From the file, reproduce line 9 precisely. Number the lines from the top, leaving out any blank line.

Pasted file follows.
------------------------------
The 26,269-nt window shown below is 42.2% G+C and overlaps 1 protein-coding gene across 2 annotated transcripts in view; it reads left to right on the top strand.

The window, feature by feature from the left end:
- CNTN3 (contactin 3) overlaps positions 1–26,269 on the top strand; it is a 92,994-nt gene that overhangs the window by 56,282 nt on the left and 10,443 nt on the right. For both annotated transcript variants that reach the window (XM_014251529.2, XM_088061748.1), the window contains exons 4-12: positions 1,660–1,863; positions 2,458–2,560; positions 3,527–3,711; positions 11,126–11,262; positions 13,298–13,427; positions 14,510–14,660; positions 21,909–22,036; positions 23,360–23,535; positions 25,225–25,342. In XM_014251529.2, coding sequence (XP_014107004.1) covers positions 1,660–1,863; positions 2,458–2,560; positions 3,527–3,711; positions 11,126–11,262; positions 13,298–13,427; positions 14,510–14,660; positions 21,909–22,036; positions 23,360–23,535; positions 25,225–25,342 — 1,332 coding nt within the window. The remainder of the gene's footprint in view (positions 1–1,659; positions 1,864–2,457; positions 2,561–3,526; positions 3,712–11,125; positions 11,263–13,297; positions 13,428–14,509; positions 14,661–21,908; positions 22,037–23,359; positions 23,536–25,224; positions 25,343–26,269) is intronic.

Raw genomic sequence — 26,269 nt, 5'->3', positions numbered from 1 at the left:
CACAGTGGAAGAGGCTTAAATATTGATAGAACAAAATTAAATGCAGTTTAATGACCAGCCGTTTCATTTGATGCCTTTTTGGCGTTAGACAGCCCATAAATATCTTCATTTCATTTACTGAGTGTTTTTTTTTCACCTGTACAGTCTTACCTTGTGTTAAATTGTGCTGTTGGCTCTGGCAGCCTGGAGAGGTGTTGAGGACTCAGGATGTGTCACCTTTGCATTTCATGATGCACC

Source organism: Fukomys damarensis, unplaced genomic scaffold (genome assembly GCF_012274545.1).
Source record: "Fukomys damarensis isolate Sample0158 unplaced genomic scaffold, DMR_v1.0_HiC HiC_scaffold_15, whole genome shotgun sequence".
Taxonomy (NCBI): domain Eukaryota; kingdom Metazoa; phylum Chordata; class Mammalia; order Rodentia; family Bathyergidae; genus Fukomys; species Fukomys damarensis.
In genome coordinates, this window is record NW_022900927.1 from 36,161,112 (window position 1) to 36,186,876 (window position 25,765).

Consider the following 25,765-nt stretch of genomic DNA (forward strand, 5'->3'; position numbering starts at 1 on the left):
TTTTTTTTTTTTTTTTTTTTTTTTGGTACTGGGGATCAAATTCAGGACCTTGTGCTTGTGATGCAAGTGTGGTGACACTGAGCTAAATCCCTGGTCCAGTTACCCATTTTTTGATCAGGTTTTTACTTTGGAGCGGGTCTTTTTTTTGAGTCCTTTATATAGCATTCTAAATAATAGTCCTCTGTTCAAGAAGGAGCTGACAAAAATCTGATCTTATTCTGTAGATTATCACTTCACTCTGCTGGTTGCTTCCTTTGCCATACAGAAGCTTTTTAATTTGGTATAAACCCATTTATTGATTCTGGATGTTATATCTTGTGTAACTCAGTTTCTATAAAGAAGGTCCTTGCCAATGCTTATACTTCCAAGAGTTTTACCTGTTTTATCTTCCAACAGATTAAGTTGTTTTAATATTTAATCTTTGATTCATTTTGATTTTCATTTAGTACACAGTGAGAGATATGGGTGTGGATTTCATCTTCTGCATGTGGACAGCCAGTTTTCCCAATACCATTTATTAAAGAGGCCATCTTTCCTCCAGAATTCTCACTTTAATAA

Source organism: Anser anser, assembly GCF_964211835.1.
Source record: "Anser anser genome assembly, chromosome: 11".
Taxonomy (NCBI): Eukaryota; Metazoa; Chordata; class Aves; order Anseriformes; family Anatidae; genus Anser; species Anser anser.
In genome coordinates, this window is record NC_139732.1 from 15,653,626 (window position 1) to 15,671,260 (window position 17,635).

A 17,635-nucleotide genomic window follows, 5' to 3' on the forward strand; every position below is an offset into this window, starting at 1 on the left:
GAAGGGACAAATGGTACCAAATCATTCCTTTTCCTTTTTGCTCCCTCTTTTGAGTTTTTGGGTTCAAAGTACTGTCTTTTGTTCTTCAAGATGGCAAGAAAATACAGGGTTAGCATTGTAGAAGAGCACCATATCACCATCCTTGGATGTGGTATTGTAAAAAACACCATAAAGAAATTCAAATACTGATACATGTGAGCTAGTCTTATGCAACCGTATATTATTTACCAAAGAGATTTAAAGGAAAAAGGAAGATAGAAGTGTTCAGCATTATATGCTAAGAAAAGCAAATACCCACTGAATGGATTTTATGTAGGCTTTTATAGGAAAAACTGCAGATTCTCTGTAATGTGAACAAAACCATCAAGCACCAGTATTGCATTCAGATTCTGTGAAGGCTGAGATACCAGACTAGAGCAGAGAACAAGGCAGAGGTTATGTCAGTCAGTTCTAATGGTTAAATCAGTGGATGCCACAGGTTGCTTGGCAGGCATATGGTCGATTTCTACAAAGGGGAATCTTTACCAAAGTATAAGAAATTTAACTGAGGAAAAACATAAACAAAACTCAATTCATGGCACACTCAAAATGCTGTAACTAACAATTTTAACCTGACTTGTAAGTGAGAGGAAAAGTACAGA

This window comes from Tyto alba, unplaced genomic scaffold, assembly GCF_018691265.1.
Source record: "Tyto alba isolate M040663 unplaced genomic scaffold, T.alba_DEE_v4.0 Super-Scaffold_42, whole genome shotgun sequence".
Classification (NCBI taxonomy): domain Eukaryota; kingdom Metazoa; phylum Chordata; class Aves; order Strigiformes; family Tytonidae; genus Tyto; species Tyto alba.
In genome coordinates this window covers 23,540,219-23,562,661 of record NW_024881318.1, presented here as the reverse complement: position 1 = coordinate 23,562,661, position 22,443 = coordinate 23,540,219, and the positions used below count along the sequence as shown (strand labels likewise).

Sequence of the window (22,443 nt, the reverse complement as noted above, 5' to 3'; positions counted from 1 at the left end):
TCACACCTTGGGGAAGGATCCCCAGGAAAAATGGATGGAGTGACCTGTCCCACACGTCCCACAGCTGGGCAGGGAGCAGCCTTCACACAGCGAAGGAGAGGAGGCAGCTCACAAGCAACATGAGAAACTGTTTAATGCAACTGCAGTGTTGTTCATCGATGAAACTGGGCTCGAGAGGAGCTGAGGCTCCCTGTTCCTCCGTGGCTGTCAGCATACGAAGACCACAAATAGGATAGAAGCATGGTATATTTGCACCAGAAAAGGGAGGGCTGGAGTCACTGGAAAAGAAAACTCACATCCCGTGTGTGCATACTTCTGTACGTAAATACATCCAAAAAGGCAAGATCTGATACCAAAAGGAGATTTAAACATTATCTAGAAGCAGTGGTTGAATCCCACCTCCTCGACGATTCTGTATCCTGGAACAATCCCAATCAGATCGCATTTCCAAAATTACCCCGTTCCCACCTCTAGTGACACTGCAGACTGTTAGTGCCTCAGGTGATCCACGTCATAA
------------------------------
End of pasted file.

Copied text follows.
In genome coordinates, this window is record NW_022900927.1 from 36,161,112 (window position 1) to 36,186,876 (window position 25,765).